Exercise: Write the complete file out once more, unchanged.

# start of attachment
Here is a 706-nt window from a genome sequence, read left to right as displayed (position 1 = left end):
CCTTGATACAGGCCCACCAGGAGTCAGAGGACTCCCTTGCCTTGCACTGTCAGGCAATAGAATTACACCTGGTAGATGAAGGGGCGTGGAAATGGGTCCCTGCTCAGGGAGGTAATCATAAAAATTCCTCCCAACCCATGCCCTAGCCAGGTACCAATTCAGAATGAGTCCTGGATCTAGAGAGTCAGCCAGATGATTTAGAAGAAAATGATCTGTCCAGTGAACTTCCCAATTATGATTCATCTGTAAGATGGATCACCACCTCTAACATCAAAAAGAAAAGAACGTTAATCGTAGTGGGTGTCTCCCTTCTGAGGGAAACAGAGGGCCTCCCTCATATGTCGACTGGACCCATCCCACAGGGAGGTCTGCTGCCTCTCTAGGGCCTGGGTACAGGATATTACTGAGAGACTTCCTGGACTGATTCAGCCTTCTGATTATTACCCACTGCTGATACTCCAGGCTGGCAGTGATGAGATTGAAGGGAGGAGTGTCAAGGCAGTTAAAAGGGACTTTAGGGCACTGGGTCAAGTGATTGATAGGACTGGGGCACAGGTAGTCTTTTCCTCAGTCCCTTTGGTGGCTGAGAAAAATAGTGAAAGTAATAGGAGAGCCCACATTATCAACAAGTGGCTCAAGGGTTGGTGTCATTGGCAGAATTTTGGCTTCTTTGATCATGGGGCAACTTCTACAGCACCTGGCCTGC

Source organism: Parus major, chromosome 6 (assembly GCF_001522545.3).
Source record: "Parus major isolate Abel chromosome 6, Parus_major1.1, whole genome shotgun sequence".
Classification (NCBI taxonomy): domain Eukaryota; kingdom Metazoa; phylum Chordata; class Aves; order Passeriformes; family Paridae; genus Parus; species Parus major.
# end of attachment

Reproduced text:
Here is a 706-nt window from a genome sequence, read left to right as displayed (position 1 = left end):
CCTTGATACAGGCCCACCAGGAGTCAGAGGACTCCCTTGCCTTGCACTGTCAGGCAATAGAATTACACCTGGTAGATGAAGGGGCGTGGAAATGGGTCCCTGCTCAGGGAGGTAATCATAAAAATTCCTCCCAACCCATGCCCTAGCCAGGTACCAATTCAGAATGAGTCCTGGATCTAGAGAGTCAGCCAGATGATTTAGAAGAAAATGATCTGTCCAGTGAACTTCCCAATTATGATTCATCTGTAAGATGGATCACCACCTCTAACATCAAAAAGAAAAGAACGTTAATCGTAGTGGGTGTCTCCCTTCTGAGGGAAACAGAGGGCCTCCCTCATATGTCGACTGGACCCATCCCACAGGGAGGTCTGCTGCCTCTCTAGGGCCTGGGTACAGGATATTACTGAGAGACTTCCTGGACTGATTCAGCCTTCTGATTATTACCCACTGCTGATACTCCAGGCTGGCAGTGATGAGATTGAAGGGAGGAGTGTCAAGGCAGTTAAAAGGGACTTTAGGGCACTGGGTCAAGTGATTGATAGGACTGGGGCACAGGTAGTCTTTTCCTCAGTCCCTTTGGTGGCTGAGAAAAATAGTGAAAGTAATAGGAGAGCCCACATTATCAACAAGTGGCTCAAGGGTTGGTGTCATTGGCAGAATTTTGGCTTCTTTGATCATGGGGCAACTTCTACAGCACCTGGCCTGC

Source organism: Parus major, chromosome 6 (assembly GCF_001522545.3).
Source record: "Parus major isolate Abel chromosome 6, Parus_major1.1, whole genome shotgun sequence".
Classification (NCBI taxonomy): domain Eukaryota; kingdom Metazoa; phylum Chordata; class Aves; order Passeriformes; family Paridae; genus Parus; species Parus major.